The abolition of the capitalist system will, undoubtedly, solve the economic side of the Woman Question, but it will solve that alone. The question of marriage, of divorce, of paternity, of the equality of woman with man are physical and sexual questions, or questions of temperamental affiliation as in marriage, and were we living in a Socialist Republic would still be hotly contested as they are to-day. One great element of disagreement would be removed – the economic – but men and women would still be unfaithful to their vows, and questions of the intellectual equality of the sexes would still be as much in dispute as they are today, even although economic equality would be assured. To take a case in point: Suppose a man and woman married. The man after a few years ceases to love the woman, his wife, and loves another. But his wife's love for him has only increased with the passage of years, and she has borne him children. He wishes to leave her and consort with his new love. Will the fact that her economic future is secured be any solace to the deserted mother or to her children? Decidedly not! It is, a human and sexual problem, not an economic problem at all. Unjust economic conditions aggravate the evil, but do not create it.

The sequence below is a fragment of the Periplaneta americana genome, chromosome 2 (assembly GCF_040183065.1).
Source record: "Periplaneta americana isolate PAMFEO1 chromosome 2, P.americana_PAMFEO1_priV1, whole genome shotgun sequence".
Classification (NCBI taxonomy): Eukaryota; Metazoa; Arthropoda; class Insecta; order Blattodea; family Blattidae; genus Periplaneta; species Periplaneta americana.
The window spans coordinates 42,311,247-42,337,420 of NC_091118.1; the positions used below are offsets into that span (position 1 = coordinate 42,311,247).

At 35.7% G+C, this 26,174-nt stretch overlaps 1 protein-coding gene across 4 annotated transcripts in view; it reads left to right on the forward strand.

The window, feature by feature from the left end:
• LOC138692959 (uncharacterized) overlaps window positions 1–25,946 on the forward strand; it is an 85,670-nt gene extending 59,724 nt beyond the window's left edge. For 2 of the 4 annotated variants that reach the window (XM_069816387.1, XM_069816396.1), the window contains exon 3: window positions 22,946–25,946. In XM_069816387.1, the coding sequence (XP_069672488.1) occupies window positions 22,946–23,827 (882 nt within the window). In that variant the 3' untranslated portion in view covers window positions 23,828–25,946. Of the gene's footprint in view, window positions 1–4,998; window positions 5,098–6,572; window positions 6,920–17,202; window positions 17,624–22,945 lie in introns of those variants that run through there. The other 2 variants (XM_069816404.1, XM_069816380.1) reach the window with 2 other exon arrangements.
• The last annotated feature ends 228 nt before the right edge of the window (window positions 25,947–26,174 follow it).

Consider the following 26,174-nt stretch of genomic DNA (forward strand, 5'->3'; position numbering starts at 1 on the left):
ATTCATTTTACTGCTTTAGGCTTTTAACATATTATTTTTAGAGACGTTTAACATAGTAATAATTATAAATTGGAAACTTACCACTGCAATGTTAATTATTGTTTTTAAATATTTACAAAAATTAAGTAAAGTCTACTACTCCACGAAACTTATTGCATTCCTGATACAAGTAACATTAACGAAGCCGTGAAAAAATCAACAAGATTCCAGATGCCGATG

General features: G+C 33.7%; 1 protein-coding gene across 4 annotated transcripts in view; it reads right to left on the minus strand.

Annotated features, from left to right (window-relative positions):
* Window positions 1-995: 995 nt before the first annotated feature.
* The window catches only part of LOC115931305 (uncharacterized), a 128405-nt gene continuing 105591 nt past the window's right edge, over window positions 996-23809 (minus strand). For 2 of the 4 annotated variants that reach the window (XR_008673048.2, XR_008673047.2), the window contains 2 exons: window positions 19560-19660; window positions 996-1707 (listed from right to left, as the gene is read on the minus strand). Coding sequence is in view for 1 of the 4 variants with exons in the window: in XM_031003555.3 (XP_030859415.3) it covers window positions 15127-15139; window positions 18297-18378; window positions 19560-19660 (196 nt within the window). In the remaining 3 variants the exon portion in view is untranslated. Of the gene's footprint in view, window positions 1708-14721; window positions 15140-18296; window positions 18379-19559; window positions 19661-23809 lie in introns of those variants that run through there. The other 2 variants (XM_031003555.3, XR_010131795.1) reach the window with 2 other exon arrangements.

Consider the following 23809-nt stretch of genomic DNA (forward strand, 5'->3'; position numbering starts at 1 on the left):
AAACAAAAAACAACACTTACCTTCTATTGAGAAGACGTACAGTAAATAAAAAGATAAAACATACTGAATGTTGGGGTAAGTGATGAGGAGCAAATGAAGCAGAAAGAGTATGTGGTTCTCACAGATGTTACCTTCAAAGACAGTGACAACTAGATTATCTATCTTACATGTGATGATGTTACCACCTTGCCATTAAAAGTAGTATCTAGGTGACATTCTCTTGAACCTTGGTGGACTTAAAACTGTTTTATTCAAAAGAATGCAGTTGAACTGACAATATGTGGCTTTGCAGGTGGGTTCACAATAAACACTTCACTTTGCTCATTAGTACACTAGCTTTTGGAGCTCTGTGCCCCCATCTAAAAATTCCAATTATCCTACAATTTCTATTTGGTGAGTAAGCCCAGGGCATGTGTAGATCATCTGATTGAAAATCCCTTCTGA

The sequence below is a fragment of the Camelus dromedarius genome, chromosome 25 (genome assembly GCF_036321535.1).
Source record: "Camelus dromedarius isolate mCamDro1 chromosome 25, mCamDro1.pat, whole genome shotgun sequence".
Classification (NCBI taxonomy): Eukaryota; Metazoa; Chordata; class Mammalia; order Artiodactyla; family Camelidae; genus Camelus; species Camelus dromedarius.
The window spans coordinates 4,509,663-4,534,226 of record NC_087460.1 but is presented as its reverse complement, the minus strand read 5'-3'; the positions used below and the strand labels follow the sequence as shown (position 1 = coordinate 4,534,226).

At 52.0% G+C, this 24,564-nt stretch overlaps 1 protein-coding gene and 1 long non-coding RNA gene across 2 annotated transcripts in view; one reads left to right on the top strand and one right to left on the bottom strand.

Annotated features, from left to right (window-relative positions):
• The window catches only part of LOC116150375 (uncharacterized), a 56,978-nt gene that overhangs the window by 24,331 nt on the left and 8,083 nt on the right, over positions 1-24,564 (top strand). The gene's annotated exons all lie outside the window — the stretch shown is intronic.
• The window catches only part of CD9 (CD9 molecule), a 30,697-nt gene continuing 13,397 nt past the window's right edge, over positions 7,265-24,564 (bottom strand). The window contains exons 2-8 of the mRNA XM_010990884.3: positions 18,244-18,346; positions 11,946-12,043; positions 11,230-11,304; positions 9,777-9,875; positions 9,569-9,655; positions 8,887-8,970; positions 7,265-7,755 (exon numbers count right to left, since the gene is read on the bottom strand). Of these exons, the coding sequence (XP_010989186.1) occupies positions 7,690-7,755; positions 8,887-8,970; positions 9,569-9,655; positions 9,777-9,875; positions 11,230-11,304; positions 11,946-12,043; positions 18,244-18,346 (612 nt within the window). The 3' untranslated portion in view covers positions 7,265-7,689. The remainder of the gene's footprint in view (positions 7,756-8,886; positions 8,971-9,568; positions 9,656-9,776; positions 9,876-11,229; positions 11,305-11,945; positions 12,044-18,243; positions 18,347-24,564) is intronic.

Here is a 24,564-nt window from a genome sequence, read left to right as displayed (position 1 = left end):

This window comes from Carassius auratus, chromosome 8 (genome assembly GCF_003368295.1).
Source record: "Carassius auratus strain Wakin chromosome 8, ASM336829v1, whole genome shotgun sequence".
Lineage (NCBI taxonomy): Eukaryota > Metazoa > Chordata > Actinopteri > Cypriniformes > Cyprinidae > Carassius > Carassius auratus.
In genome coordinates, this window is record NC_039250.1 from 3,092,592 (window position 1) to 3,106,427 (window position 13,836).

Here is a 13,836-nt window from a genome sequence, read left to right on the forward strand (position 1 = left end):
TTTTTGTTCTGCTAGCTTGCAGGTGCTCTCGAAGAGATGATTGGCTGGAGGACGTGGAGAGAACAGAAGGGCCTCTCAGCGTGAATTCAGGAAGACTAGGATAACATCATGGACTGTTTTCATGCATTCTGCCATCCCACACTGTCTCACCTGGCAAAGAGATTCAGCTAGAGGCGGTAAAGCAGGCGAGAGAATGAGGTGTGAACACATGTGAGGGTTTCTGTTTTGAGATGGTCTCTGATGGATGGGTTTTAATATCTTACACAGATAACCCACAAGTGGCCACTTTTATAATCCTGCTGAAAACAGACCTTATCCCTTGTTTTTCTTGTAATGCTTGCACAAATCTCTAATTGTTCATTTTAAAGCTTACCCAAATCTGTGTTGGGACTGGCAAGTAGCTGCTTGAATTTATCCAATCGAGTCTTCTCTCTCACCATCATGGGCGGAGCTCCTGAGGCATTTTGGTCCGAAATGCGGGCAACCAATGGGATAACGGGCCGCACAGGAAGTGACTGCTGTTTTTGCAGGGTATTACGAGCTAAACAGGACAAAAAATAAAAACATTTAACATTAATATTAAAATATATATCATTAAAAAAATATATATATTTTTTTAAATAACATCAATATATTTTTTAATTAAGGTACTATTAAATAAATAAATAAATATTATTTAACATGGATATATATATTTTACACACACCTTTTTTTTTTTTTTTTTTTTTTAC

What we can now conjecture about the way in which sexual relations will be ordered after the impending overthrow of capitalist production is mainly of a negative character, limited for the most part to what will disappear. But what will there be new? That will be answered when a new generation has grown up: a generation of men who never in their lives have known what it is to buy a woman’s surrender with money or any other social instrument of power; a generation of women who have never known what it is to give themselves to a man from any other considerations than real love or to refuse to give themselves to their lover from fear of the economic consequences. When these people are in the world, they will care precious little what anybody today thinks they ought to do; they will make their own practice and their corresponding public opinion about the practice of each individual–and that will be the end of it.
What people need to overcome poverty and exclusion, Sen concluded, is “critical voice.” I will go one step further, for it is said that many poor people have a voice, but that voice is not listened to in the quarters where their lives are decided. So my claim is that it is “self-determination” which people need; it is the lack of self-determination which constitutes deprivation.
I think it is clear enough the kind of things people need to attain self-determination, a real, critical say in their own lives; it means education, it means decent public media, it means public health and education, it means a democratic political system which allows for participatory democracy in little things as much as big things. It means having organisations and public figures with whom people can identify, organisations to speak for them and fight for them.